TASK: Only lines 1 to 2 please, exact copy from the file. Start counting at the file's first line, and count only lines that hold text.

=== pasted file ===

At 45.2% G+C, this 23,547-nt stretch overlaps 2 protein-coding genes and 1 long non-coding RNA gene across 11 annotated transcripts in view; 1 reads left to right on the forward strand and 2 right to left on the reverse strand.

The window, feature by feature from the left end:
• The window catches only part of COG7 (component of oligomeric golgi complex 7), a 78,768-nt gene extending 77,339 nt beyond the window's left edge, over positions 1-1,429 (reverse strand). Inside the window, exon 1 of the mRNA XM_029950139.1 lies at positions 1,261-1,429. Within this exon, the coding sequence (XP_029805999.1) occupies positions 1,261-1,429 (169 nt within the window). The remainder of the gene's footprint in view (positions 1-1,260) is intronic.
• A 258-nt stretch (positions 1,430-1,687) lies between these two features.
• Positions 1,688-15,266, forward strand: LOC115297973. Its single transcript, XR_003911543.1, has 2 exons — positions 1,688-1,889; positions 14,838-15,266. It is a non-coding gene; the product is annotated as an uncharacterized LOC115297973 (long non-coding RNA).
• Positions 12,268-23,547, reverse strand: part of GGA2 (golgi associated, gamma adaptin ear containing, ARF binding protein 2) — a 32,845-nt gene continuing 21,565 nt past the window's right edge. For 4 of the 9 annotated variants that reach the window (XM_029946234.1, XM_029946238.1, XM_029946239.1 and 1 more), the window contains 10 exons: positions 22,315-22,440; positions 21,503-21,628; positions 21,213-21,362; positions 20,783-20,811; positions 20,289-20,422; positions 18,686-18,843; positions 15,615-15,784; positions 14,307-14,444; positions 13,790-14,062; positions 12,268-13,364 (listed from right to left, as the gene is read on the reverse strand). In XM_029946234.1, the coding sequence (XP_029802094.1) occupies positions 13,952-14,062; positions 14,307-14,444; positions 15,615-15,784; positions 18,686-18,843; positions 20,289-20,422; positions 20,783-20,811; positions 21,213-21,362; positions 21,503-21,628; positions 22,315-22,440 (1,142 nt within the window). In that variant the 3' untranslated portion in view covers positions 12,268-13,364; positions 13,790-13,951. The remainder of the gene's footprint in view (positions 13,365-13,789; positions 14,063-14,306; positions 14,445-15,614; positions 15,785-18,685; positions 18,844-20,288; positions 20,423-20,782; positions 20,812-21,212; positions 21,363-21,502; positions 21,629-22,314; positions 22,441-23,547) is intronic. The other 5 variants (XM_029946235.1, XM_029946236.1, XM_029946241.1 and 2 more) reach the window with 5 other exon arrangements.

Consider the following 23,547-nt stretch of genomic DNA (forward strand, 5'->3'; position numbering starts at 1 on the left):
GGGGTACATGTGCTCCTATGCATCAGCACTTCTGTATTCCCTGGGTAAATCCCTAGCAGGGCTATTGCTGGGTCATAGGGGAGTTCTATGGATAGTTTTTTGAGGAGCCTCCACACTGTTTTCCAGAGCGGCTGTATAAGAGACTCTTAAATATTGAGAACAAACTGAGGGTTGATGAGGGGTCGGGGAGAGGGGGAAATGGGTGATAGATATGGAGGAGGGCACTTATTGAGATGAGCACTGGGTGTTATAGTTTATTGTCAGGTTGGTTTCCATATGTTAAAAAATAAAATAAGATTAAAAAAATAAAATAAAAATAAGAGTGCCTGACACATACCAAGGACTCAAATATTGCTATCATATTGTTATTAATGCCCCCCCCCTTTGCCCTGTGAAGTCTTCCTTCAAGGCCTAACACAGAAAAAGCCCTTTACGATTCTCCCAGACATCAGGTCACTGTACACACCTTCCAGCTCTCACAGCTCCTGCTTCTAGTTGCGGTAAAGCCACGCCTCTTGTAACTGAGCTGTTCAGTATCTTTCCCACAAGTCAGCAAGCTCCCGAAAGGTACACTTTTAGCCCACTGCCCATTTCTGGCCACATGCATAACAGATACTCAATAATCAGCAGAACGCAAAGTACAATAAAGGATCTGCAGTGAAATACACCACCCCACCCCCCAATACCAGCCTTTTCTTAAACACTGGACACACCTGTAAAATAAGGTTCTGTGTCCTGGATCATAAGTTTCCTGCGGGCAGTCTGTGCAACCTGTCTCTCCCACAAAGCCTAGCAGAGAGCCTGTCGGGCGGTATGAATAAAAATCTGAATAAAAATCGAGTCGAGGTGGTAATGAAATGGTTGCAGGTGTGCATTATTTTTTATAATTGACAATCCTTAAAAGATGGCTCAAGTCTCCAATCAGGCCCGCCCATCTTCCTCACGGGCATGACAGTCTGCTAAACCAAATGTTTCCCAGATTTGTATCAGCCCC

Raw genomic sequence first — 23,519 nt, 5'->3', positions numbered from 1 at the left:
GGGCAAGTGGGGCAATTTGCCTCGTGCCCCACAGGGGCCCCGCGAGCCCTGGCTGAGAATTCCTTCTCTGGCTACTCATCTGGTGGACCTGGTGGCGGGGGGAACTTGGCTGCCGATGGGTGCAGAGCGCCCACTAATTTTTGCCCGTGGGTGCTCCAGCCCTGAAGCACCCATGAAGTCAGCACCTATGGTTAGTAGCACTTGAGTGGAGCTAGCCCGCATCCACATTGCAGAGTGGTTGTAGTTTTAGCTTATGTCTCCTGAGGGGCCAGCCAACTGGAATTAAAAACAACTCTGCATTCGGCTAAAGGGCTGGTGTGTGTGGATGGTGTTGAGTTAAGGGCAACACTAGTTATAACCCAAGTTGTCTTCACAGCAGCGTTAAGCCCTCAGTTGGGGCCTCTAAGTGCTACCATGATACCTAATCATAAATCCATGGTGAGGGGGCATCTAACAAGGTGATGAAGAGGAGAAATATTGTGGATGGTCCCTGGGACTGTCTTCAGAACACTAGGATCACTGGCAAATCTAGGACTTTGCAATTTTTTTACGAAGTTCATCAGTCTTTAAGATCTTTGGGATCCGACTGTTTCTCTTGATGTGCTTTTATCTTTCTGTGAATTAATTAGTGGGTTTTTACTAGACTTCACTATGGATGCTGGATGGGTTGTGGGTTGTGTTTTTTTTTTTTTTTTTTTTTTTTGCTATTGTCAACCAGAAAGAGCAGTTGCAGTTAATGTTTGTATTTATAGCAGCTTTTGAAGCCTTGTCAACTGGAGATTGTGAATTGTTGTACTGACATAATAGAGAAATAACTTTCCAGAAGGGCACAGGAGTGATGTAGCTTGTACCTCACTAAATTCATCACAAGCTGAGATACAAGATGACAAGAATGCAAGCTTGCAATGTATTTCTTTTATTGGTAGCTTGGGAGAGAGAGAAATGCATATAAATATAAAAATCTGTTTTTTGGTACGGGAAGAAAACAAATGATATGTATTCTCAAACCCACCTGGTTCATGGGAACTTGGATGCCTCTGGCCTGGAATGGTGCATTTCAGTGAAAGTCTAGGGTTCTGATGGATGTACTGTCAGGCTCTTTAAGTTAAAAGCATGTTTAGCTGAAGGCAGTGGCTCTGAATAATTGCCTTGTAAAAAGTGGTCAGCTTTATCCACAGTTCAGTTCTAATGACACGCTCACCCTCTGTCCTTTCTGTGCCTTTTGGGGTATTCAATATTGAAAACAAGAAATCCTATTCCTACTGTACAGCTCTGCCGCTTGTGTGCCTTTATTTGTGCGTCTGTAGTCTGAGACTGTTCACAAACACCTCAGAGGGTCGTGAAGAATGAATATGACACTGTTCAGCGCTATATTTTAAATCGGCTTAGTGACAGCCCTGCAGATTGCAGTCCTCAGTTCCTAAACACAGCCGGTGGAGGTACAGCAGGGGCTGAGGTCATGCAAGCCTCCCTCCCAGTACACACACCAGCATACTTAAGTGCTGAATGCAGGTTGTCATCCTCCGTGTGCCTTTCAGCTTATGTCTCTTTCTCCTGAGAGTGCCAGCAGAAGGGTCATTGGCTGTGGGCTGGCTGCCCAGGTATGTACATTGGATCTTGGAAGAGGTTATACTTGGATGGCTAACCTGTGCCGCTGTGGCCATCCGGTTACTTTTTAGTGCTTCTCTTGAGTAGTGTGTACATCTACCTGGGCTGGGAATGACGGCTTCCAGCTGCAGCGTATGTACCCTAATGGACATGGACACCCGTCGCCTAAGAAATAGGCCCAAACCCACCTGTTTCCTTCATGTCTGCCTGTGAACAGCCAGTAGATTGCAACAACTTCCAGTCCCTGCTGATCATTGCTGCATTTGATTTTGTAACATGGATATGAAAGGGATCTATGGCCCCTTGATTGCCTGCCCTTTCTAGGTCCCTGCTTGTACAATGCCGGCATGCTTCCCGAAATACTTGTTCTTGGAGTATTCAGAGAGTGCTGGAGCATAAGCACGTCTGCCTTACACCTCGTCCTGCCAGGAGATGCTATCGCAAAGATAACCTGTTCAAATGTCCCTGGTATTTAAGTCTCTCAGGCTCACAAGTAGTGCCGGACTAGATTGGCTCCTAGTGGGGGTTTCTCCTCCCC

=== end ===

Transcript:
At 45.2% G+C, this 23,547-nt stretch overlaps 2 protein-coding genes and 1 long non-coding RNA gene across 11 annotated transcripts in view; 1 reads left to right on the forward strand and 2 right to left on the reverse strand.

The window, feature by feature from the left end: